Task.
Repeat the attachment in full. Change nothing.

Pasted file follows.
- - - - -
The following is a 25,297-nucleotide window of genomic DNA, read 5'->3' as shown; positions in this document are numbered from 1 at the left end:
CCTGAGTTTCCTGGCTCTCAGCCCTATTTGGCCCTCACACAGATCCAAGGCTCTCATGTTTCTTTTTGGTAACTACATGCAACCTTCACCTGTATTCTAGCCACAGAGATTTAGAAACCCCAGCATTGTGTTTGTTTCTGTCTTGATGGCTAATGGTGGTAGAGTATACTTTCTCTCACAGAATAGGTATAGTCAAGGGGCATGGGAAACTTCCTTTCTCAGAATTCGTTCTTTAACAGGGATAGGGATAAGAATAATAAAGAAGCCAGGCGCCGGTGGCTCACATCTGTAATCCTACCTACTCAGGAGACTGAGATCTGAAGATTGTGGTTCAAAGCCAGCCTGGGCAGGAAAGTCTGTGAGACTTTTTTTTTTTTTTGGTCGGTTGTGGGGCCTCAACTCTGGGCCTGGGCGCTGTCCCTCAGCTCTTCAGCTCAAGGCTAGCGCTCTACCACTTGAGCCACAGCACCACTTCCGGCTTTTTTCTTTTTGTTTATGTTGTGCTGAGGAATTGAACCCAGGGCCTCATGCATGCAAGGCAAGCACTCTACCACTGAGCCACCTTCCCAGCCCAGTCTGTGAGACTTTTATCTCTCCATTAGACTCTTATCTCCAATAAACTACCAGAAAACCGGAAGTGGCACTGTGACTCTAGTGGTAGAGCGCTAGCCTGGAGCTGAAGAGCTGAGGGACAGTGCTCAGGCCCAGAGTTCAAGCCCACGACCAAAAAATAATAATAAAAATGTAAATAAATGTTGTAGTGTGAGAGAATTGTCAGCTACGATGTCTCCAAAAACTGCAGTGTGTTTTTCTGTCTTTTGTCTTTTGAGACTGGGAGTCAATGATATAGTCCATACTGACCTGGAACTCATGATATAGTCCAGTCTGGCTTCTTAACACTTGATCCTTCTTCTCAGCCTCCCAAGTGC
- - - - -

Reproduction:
The following is a 25,297-nucleotide window of genomic DNA, read 5'->3' as shown; positions in this document are numbered from 1 at the left end:
CCTGAGTTTCCTGGCTCTCAGCCCTATTTGGCCCTCACACAGATCCAAGGCTCTCATGTTTCTTTTTGGTAACTACATGCAACCTTCACCTGTATTCTAGCCACAGAGATTTAGAAACCCCAGCATTGTGTTTGTTTCTGTCTTGATGGCTAATGGTGGTAGAGTATACTTTCTCTCACAGAATAGGTATAGTCAAGGGGCATGGGAAACTTCCTTTCTCAGAATTCGTTCTTTAACAGGGATAGGGATAAGAATAATAAAGAAGCCAGGCGCCGGTGGCTCACATCTGTAATCCTACCTACTCAGGAGACTGAGATCTGAAGATTGTGGTTCAAAGCCAGCCTGGGCAGGAAAGTCTGTGAGACTTTTTTTTTTTTTTGGTCGGTTGTGGGGCCTCAACTCTGGGCCTGGGCGCTGTCCCTCAGCTCTTCAGCTCAAGGCTAGCGCTCTACCACTTGAGCCACAGCACCACTTCCGGCTTTTTTCTTTTTGTTTATGTTGTGCTGAGGAATTGAACCCAGGGCCTCATGCATGCAAGGCAAGCACTCTACCACTGAGCCACCTTCCCAGCCCAGTCTGTGAGACTTTTATCTCTCCATTAGACTCTTATCTCCAATAAACTACCAGAAAACCGGAAGTGGCACTGTGACTCTAGTGGTAGAGCGCTAGCCTGGAGCTGAAGAGCTGAGGGACAGTGCTCAGGCCCAGAGTTCAAGCCCACGACCAAAAAATAATAATAAAAATGTAAATAAATGTTGTAGTGTGAGAGAATTGTCAGCTACGATGTCTCCAAAAACTGCAGTGTGTTTTTCTGTCTTTTGTCTTTTGAGACTGGGAGTCAATGATATAGTCCATACTGACCTGGAACTCATGATATAGTCCAGTCTGGCTTCTTAACACTTGATCCTTCTTCTCAGCCTCCCAAGTGC